Articles Tagged with new hampshire dui lawyers

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When a police officer stops a driver on the road, the officer may ask the driver to perform several physical tests. Known as “field sobriety tests,” these activities are meant to provide clues that will tell the officer whether or not the driver may be driving under the influence of alcohol or other drugs (DUI). One commonly-used field sobriety test in New Hampshire is the “one leg stand” test.

During the one-leg stand test, the officer first gives all of the instructions, then has the driver perform the test. The test consists of standing on one foot for at least thirty seconds, with the other foot held parallel to the ground and about six inches high. While standing in this position, the driver then has to count thirty seconds out loud. Signs an officer may use to determine that the driver has failed the test include waving the arms for balance, hopping, and putting the foot down.

The one leg stand test is not easy to do correctly. Also, it does not distinguish between someone who has been drinking and someone who has an injury, illness, or other condition that causes balance problems.

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A New Hampshire judge denied bail and decided to keep a 55-year-old Eaton Center resident in jail after the man was arrested on suspicion of drunk driving recently. The judge relied on the man’s multiple prior drunk driving convictions to make his decision, saying that he believed the man was a danger to the public, according to a recent article in The Sun-Chronicle.

The man was pulled over on Interstate 95 in Attleboro, NH, after another driver called police, reporting that the man’s driving was unsteady. The arresting officer who pulled the man over stated that the man appeared to be intoxicated and that the man had gotten angry when he was arrested. According to the man’s attorney, however, he was upset over the New Hampshire DUI arrest, not because he was intoxicated.

The man’s six DUI convictions date back as far as 1976, with most of them occurring before 1986. His attorney pointed out that there were reasonable alternatives to jail that would allow the man to continue working and taking care of his household. Nevertheless, the judge agreed with the prosecutor’s office that the man represented a threat to public safety and ordered him to remain in jail.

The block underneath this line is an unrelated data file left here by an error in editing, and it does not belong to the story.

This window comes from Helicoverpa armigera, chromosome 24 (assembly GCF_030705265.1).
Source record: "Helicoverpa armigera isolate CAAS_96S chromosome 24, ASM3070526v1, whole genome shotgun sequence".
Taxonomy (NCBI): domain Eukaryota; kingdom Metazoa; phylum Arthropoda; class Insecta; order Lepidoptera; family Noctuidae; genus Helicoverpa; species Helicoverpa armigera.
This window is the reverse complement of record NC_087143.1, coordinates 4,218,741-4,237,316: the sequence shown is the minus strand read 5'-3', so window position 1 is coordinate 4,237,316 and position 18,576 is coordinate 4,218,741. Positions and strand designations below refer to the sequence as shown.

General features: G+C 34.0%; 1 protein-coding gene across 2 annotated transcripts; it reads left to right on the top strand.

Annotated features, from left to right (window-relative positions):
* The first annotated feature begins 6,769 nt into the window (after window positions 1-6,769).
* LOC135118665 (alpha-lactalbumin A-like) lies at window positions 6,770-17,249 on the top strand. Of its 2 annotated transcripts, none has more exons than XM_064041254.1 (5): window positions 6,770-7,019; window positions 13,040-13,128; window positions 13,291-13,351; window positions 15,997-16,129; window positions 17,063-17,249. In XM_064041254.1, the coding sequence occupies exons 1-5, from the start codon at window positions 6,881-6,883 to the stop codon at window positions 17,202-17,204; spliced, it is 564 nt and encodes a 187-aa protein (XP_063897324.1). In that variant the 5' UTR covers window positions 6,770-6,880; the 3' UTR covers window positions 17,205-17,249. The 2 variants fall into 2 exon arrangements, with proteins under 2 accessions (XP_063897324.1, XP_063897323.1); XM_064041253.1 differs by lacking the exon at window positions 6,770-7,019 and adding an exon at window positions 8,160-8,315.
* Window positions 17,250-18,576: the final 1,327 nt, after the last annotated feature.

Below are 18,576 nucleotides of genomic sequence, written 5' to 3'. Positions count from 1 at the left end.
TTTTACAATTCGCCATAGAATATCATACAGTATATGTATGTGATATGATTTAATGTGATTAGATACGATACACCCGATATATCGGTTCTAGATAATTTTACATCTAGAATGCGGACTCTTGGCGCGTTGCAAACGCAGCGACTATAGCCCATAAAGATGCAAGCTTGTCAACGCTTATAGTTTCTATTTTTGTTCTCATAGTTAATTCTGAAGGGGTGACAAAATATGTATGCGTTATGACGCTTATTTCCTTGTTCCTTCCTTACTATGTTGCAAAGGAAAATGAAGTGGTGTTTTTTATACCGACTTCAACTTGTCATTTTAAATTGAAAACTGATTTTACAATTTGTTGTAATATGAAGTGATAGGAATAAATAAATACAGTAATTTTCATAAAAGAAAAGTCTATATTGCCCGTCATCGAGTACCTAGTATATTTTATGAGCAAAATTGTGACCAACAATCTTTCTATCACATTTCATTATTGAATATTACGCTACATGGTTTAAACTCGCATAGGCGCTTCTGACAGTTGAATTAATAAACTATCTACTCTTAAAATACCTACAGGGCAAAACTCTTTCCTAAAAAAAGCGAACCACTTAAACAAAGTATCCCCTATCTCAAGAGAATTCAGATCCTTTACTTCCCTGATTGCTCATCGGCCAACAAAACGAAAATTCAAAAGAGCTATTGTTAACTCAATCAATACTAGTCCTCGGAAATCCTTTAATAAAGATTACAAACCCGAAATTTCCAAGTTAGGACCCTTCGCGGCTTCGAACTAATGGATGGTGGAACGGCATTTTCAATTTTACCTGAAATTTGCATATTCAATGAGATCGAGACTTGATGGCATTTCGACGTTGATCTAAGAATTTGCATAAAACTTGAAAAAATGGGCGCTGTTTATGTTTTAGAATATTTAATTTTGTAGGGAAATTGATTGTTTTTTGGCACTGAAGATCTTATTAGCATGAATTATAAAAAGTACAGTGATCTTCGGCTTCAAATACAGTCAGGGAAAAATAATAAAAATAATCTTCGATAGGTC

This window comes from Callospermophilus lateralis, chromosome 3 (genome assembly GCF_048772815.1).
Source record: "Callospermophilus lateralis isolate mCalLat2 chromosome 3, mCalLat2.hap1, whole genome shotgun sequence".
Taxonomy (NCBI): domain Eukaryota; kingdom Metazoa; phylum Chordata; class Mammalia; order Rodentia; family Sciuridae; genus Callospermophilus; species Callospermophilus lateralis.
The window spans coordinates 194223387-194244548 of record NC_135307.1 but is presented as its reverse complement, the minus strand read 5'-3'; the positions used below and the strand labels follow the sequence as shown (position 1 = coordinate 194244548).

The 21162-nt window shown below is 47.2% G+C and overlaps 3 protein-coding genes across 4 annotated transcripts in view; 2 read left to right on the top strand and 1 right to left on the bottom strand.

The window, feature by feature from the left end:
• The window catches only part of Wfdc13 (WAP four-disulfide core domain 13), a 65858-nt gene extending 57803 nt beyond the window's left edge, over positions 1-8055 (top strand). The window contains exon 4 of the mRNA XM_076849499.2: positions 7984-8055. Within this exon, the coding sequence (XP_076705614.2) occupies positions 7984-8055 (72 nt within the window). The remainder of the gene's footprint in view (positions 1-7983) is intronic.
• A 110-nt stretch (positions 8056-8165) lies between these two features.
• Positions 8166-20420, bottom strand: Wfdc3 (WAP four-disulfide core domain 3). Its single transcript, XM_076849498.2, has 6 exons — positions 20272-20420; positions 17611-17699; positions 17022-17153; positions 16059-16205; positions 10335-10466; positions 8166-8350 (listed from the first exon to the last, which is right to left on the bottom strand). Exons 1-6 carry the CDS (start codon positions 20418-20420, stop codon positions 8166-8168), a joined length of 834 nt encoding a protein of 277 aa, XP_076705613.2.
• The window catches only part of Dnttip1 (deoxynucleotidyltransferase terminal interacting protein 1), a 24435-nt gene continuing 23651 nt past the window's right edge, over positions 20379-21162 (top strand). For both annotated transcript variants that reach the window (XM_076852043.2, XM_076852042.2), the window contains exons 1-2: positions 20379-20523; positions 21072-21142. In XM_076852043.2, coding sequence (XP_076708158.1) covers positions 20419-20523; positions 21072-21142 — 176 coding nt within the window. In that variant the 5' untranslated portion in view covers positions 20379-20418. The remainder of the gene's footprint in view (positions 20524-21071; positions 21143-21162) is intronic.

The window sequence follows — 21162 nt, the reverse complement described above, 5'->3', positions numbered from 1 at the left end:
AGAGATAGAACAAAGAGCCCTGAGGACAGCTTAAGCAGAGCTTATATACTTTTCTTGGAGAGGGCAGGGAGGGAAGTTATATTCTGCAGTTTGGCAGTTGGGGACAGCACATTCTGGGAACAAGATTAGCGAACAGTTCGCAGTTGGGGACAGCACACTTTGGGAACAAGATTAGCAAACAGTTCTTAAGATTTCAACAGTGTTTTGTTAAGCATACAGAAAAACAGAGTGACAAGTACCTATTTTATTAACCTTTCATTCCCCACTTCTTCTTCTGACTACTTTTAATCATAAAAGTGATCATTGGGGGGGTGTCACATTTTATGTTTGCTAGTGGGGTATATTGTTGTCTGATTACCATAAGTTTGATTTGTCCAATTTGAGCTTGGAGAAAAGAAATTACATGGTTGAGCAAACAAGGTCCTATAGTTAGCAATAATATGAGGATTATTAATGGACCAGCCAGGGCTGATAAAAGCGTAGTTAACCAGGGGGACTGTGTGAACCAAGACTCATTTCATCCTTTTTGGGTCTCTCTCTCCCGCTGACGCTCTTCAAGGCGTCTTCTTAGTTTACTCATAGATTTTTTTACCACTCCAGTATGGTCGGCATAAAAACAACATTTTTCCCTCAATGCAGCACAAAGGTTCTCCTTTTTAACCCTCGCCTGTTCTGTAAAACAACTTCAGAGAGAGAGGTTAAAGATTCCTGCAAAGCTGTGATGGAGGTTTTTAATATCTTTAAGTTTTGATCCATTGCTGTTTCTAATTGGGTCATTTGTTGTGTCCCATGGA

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As of February 2011, the federal Research of Alcohol Detection Systems for Stopping Alcohol-Related Fatalities Everywhere Act, which is also referred to as the ROADS SAFE Act, is still just a bill sitting in the U.S. Senate. If passed, however, the Act could have a significant effect on drunk driving nationwide.

The ROADS SAFE Act offers the National Highway Traffic Safety Administration (NHTSA) an additional $6 million in federal funding for the next five years to research ways to use technology to prevent drivers from operating their vehicles when under the influence of alcohol. The bill’s sponsors, Senator Tom Udall (D-NM) and Senator Bob Corker (R-TN), are especially interested in finding technology that is cheap, reliably detects a drier’s blood alcohol concentration (BAC) of 0.08 percent or more, and doesn’t impair a sober driver’s ability to drive a car outfitted with the technology.

The NHTSA would use the additional funding to conduct studies and research of technologies that can help prevent drunk driving, such as in-car detection systems that read whether the driver’s BAC is above the legal limit of 0.08 percent. The money may be used by the NHTSA’s own researchers, or it may be distributed as grants to private researchers to help create and distribute alcohol detection systems. Several interest groups support the bill, including the Distilled Spirits Council and Mothers Against Drunk Driving (MADD).

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New Hampshire police are alleging that a Merrimack elementary school teacher twice had her daughter take a breath test for her in order to unlock her vehicle’s ignition. According to a wmur.com article, the woman allegedly had her daughter blow into the breathalyzer tube of the ignition-locking device that was installed on her vehicle following a 2008 DUI conviction. Consequently, police have charged the woman with two counts of alcohol ignition interlock circumvention, a misdemeanor offense in the State of New Hampshire.

An alcohol interlock ignition device is a breath alcohol analyzer connected to a car’s ignition system. Any measurable amount of alcohol detected on the user’s breath would prevent the car from starting. The use of ignition interlock systems has spread throughout the country in recent years, as the devices often provide a desirable alternative to full license suspension. Use of such systems is regularly a condition of probation or parole.

Alcohol safety interlocks can be extremely difficult to circumvent when installed properly, and have been demonstrated to reduce recidivism rates of DUI offenders. Nonetheless, despite the many benefits of such devices, their operation remains far from foolproof, as false readings and malfunctions are sometimes reported.